Tears, Joy and Awe in Africa

Ever walk out of a movie, chuckling at the same time you’re wiping tears of emotion from your eyes? That’s what it was like for me when my husband and I visited Africa this summer. And each time I tell someone about our marvelous adventure, I fight back tears. It was without doubt the most memorable, rewarding and moving trip in my life.

We spent ten days in Kenya, visiting the staff, students and directors of Caring Hearts High School, in Nguluni. The school is about a ninety-minute drive on bumpy, crowded roads from where we stayed in Nairobi. Our host was Dr. Vincent Kituku, president of Caring Hearts and Hands of Hope, the force behind Caring Hearts High School.

Dr. Kituku grew up in nearby Kangundo, Kenya, and now lives in Boise, Idaho. I met Vincent in Boise through Toastmasters and later edited many of his articles and two of his books.

Classrooms at Caring Hearts High School
Classrooms at Caring Hearts High School

A visit to his native Kenya in 2010, where he saw the horrendous toll AIDS and poverty were taking, prompted him to take a hiatus in his career as a professional motivational speaker and become a fundraiser. When he realized that providing scholarships for girls and boys still didn’t help those most in need, he began the quest to buy a boarding school for girls. There they could be safe and nourished.

Kenya is a country of social and economic inequities. According to Unicef, 42 percent of its 44 million people live below the poverty line. Access to basic services such as health care, education, clean water and sanitation, is a luxury for many people. Yet everywhere we visited, we were greeted with warmth and food and entertainment, and usually left bearing gifts.

On our first afternoon at Caring Hearts, the students thrilled us with a remarkable display of talent and energy—singing, dancing and

Welcome to Africa!
Welcome to Africa!

recitations. We heard from their formidable, live-in principal, Miss Pamela, and from other local board members. They,

CHHH Principal, Miss Pamela
CHHH Principal, Miss Pamela

and of course, Dr. Kituku, had inspiring and encouraging words for the girls.

We were amazed at how hard the girls work and by the sheer volume of their course load—11 subjects a day. They rise at 4:30 a.m. to work on personal studies (homework) and are in class or other structured activities, including sports, drama and music, until

Dr. Kituku on dreaming big
Dr. Kituku on dreaming big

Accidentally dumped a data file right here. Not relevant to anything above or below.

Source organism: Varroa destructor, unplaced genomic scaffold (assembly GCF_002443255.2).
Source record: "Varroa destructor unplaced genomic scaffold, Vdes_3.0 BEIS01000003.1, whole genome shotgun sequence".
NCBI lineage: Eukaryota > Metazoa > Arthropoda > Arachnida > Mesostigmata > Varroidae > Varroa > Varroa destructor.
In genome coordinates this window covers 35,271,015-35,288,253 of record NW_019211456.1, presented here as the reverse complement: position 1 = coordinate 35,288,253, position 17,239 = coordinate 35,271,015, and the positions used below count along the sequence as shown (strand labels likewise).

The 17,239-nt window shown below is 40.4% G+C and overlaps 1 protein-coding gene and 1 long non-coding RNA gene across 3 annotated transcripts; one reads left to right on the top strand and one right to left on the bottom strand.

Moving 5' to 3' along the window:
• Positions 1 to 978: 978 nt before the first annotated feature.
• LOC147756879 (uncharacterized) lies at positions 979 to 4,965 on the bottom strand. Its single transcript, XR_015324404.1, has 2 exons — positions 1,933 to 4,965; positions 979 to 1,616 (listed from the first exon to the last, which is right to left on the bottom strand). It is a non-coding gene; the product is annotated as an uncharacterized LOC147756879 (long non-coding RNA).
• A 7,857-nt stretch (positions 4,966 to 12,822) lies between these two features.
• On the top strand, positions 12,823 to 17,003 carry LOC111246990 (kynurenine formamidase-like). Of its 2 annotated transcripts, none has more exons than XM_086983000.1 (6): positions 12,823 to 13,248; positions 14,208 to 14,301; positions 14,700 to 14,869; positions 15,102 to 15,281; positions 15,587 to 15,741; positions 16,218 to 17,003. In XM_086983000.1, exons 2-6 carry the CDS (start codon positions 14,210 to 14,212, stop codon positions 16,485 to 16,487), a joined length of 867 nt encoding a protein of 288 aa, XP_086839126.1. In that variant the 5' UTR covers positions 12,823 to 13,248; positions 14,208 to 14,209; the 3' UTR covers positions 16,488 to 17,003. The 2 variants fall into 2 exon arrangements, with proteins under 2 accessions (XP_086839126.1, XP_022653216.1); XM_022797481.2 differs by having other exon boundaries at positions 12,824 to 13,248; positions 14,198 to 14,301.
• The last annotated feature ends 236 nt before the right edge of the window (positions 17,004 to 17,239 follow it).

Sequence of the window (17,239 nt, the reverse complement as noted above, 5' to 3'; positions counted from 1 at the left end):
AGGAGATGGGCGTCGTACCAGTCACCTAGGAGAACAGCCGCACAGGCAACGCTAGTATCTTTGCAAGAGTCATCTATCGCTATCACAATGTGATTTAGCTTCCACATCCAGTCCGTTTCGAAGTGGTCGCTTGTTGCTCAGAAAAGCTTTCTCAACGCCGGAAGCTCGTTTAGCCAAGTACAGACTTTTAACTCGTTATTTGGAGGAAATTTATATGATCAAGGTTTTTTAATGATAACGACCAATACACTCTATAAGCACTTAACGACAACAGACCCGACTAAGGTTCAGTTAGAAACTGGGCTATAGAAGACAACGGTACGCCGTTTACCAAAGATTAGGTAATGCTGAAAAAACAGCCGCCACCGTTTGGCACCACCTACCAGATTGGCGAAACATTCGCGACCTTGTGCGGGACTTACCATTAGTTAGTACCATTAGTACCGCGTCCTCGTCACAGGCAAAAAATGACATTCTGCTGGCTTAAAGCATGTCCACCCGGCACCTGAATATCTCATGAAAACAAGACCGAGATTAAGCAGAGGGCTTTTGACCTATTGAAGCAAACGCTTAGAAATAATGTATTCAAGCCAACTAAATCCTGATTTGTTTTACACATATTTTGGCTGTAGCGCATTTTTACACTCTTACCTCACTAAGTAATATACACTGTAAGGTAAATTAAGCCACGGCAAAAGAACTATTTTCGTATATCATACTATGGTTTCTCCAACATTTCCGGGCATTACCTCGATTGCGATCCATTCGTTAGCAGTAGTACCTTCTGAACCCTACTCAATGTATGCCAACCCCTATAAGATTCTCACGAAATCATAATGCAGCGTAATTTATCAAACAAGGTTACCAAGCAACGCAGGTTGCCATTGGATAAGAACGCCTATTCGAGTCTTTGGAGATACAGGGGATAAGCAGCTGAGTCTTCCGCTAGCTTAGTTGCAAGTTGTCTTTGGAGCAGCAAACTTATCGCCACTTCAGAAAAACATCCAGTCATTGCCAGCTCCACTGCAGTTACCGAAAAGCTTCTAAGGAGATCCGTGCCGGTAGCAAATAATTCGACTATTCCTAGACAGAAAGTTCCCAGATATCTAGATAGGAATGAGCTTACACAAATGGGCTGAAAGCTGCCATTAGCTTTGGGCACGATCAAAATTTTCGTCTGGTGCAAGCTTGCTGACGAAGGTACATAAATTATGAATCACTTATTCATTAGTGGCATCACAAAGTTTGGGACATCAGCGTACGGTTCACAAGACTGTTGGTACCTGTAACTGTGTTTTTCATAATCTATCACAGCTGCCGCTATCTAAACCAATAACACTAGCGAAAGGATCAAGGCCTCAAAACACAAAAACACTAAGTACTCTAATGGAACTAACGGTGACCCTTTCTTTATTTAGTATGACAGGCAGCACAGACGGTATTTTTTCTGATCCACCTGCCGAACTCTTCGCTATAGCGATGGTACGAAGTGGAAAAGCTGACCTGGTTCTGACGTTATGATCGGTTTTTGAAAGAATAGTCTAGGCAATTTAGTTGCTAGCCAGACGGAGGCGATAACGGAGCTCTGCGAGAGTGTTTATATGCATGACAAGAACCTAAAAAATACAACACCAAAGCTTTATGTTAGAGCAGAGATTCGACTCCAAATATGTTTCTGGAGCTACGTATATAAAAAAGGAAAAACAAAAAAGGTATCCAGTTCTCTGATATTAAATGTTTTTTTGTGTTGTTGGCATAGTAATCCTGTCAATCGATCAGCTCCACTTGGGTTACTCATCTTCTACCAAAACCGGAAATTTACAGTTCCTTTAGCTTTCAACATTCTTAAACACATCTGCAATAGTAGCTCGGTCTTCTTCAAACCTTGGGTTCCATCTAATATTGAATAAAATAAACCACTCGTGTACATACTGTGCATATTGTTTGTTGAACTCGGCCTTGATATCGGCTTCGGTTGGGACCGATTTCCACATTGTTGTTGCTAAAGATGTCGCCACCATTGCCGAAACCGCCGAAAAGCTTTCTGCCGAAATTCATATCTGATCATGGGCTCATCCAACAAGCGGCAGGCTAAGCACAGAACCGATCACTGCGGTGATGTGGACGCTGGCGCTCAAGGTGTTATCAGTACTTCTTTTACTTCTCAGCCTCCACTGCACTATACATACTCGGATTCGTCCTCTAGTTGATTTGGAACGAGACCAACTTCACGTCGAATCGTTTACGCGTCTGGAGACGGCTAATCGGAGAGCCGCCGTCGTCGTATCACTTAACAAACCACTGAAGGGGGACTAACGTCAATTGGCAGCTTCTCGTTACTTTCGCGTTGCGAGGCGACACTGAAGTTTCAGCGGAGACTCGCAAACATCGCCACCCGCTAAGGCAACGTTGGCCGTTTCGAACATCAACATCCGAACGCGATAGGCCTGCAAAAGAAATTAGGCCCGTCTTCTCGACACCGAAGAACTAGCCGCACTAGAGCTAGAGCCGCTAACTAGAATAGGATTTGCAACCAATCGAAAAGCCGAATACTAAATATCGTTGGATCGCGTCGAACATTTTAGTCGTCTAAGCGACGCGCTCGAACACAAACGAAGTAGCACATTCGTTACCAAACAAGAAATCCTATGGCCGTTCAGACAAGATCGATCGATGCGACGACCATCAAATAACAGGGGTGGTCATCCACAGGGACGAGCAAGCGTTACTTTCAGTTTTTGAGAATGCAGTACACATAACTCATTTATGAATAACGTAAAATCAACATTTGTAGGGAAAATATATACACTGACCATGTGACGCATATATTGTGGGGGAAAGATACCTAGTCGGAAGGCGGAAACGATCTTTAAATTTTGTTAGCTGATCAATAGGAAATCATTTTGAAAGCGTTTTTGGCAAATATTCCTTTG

lights out at 9:30. They may even sneak in a few minutes for TV, but I’m not sure when.

Despite their rigorous schedule, these girls are happy—they smile and giggle a lot! One day I served them lunch and couldn’t believe I needed to dole out the entire pot of Githeri, a yummy staple of

lunchtime-2
Githeri: yum!

beans and corn, for one table of hungry teenagers. They set me straight.

We spent a morning working in the garden with the students and another collecting trash with them in Nguluni, the nearest community. There the conversation was more relaxed and we got to chat about the

Me, delivering manure!
Me, delivering manure!
trash-pickup-2
Collecting trash in Nguluni

differences between our country and theirs. And laugh a lot. When Mark and I asked one girl to summarize a story she’d told in their opening entertainment—we had a little difficulty hearing and understanding it—she recited it again. When Mark said, “Wow. You’re only a sophomore. Imagine when you’re a senior—you’ll be a star! She smiled with pride and said, “I’m already a star!” And indeed, she, and the other young women we were fortunate to meet, are stars. Stars that represent hope for a country mired in corruption and poverty.

 

giraffes-4-small

eland
Eland, zebras and buffalos

Later our group trekked six long hours by van over yet more bumpy roads to visit the Maasai Mara. The bumps were forgotten as soon as we began to see animals. Lots and lots of them

One day our adventure may be fodder for a novel. Today, it is food for my soul. If you want to learn more about Caring Hearts High School, visit their Facebook page, www.facebook.com/CaringHeartsandHandsofHope.

What about you? Has a trip or a project changed you in a significant way?

Lions
Lions

 

 

 

 

8 thoughts on “Tears, Joy and Awe in Africa”

  1. What a lovely summary. Brought tears to my eyes as well. My mother and I went last year, with Vincent, Carrie Barton and Carolyn Schall. It was definitely the trip of a lifetime. Lovely.

  2. What beautiful young women in the pictures! I can see why you came back with such awe and inspiration in your voice when talking about your trip. Thank you for sharing everything you saw and did while there.

    I have to add that the picture of the giraffes was just astounding. I never thought about how they’d look lying down! What magnificent creatures.

  3. Africa is the most exotic country in the world to my mind. I have never been there, but sister-in-law and family lived there several years working in economic development. Their son’s middle name is Jomo. Love the pics and always heartened by educational progress in the world. Thanks for sharing!

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